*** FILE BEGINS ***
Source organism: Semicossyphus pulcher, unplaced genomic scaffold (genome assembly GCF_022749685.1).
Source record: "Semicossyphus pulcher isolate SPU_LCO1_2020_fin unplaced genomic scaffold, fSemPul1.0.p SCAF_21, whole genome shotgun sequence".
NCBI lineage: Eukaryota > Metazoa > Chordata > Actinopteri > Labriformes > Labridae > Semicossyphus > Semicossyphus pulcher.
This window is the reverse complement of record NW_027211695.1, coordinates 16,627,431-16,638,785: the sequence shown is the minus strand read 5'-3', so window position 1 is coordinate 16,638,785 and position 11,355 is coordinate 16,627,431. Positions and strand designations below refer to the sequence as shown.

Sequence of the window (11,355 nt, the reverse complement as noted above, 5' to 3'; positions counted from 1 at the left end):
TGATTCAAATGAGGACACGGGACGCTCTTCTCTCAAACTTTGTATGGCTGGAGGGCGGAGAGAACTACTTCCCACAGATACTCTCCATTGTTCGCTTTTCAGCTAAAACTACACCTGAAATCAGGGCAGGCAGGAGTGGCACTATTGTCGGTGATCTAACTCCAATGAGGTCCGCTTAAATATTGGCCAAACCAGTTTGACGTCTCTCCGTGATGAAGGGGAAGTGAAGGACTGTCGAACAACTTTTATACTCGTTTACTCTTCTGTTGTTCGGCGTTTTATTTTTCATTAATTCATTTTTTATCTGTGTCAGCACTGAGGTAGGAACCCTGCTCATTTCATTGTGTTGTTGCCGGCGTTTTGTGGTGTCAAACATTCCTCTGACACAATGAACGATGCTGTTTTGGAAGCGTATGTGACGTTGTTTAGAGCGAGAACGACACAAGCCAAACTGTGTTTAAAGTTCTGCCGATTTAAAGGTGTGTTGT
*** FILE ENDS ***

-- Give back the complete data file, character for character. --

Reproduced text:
Source organism: Semicossyphus pulcher, unplaced genomic scaffold (genome assembly GCF_022749685.1).
Source record: "Semicossyphus pulcher isolate SPU_LCO1_2020_fin unplaced genomic scaffold, fSemPul1.0.p SCAF_21, whole genome shotgun sequence".
NCBI lineage: Eukaryota > Metazoa > Chordata > Actinopteri > Labriformes > Labridae > Semicossyphus > Semicossyphus pulcher.
This window is the reverse complement of record NW_027211695.1, coordinates 16,627,431-16,638,785: the sequence shown is the minus strand read 5'-3', so window position 1 is coordinate 16,638,785 and position 11,355 is coordinate 16,627,431. Positions and strand designations below refer to the sequence as shown.

Sequence of the window (11,355 nt, the reverse complement as noted above, 5' to 3'; positions counted from 1 at the left end):
TGATTCAAATGAGGACACGGGACGCTCTTCTCTCAAACTTTGTATGGCTGGAGGGCGGAGAGAACTACTTCCCACAGATACTCTCCATTGTTCGCTTTTCAGCTAAAACTACACCTGAAATCAGGGCAGGCAGGAGTGGCACTATTGTCGGTGATCTAACTCCAATGAGGTCCGCTTAAATATTGGCCAAACCAGTTTGACGTCTCTCCGTGATGAAGGGGAAGTGAAGGACTGTCGAACAACTTTTATACTCGTTTACTCTTCTGTTGTTCGGCGTTTTATTTTTCATTAATTCATTTTTTATCTGTGTCAGCACTGAGGTAGGAACCCTGCTCATTTCATTGTGTTGTTGCCGGCGTTTTGTGGTGTCAAACATTCCTCTGACACAATGAACGATGCTGTTTTGGAAGCGTATGTGACGTTGTTTAGAGCGAGAACGACACAAGCCAAACTGTGTTTAAAGTTCTGCCGATTTAAAGGTGTGTTGT